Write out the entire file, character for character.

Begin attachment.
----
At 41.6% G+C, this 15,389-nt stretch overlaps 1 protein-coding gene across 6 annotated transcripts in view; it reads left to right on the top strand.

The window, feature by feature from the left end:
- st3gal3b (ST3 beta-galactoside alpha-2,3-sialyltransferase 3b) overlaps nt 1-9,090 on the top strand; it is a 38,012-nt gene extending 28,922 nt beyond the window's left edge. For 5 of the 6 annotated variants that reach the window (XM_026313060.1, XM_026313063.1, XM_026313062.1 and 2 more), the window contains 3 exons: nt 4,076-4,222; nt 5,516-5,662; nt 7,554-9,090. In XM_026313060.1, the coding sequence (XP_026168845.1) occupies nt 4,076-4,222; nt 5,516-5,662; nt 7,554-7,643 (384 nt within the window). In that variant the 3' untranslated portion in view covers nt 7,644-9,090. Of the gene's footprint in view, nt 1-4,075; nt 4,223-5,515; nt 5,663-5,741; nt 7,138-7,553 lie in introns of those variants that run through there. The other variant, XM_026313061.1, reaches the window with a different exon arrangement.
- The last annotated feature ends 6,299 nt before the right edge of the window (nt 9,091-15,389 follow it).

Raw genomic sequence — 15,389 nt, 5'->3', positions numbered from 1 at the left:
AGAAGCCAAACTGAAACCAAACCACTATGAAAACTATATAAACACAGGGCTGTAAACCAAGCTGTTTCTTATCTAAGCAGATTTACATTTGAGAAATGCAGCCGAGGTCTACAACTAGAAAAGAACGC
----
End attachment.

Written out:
At 41.6% G+C, this 15,389-nt stretch overlaps 1 protein-coding gene across 6 annotated transcripts in view; it reads left to right on the top strand.

The window, feature by feature from the left end:
- st3gal3b (ST3 beta-galactoside alpha-2,3-sialyltransferase 3b) overlaps nt 1-9,090 on the top strand; it is a 38,012-nt gene extending 28,922 nt beyond the window's left edge. For 5 of the 6 annotated variants that reach the window (XM_026313060.1, XM_026313063.1, XM_026313062.1 and 2 more), the window contains 3 exons: nt 4,076-4,222; nt 5,516-5,662; nt 7,554-9,090. In XM_026313060.1, the coding sequence (XP_026168845.1) occupies nt 4,076-4,222; nt 5,516-5,662; nt 7,554-7,643 (384 nt within the window). In that variant the 3' untranslated portion in view covers nt 7,644-9,090. Of the gene's footprint in view, nt 1-4,075; nt 4,223-5,515; nt 5,663-5,741; nt 7,138-7,553 lie in introns of those variants that run through there. The other variant, XM_026313061.1, reaches the window with a different exon arrangement.
- The last annotated feature ends 6,299 nt before the right edge of the window (nt 9,091-15,389 follow it).

Raw genomic sequence — 15,389 nt, 5'->3', positions numbered from 1 at the left:
AGAAGCCAAACTGAAACCAAACCACTATGAAAACTATATAAACACAGGGCTGTAAACCAAGCTGTTTCTTATCTAAGCAGATTTACATTTGAGAAATGCAGCCGAGGTCTACAACTAGAAAAGAACGC